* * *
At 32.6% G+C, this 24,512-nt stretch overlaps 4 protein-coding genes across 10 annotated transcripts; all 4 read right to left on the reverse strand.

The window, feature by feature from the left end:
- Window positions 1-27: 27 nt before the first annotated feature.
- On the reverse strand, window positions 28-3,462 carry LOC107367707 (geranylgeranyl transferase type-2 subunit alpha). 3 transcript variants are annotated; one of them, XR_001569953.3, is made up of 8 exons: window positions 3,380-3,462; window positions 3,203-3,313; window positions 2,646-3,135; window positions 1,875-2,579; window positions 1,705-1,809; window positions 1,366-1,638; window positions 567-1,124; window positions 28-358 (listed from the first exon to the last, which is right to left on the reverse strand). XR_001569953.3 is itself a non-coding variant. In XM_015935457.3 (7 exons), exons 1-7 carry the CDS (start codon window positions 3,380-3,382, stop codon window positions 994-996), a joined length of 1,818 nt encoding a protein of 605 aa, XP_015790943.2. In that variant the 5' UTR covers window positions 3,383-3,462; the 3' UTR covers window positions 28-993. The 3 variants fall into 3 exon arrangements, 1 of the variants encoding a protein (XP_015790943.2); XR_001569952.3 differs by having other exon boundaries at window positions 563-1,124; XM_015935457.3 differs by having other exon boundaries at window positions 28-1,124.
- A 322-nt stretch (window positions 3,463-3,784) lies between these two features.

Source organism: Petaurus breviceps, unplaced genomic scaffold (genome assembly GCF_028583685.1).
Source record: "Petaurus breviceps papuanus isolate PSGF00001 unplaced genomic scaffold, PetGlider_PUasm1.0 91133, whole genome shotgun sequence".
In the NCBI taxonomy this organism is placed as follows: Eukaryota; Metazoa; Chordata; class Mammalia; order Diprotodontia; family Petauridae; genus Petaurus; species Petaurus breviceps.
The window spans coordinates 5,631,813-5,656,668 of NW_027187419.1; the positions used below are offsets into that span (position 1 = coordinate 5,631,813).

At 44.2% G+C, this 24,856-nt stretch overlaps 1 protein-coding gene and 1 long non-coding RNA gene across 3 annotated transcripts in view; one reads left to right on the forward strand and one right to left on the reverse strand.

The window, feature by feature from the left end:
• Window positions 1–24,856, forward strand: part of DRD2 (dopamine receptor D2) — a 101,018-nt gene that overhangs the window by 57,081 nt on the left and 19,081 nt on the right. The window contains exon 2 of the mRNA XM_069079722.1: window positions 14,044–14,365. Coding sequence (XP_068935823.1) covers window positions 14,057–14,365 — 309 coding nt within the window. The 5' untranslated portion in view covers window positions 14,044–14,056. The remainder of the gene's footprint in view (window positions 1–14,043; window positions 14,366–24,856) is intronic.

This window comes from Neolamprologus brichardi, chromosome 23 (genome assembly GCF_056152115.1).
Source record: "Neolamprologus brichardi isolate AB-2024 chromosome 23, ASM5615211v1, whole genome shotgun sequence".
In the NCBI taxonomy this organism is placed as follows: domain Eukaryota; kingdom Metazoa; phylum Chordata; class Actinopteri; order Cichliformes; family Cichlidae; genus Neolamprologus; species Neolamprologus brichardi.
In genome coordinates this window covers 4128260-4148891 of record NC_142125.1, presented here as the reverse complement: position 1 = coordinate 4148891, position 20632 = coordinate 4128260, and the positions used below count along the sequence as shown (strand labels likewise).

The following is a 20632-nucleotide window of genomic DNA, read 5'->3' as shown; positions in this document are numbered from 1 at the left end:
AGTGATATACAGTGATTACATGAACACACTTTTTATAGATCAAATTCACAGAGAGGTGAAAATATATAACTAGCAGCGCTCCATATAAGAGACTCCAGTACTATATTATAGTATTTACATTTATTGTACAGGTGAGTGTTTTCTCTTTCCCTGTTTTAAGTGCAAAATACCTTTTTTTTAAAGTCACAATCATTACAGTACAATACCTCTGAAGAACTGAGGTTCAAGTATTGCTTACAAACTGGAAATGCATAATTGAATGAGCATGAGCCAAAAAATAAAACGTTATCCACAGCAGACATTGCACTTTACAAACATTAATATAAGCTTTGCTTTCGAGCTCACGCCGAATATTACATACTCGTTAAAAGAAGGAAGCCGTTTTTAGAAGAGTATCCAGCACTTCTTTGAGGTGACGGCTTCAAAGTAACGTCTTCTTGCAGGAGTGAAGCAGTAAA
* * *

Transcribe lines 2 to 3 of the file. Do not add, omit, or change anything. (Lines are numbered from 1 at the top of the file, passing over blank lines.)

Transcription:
The window, feature by feature from the left end:
- Window positions 1-27: 27 nt before the first annotated feature.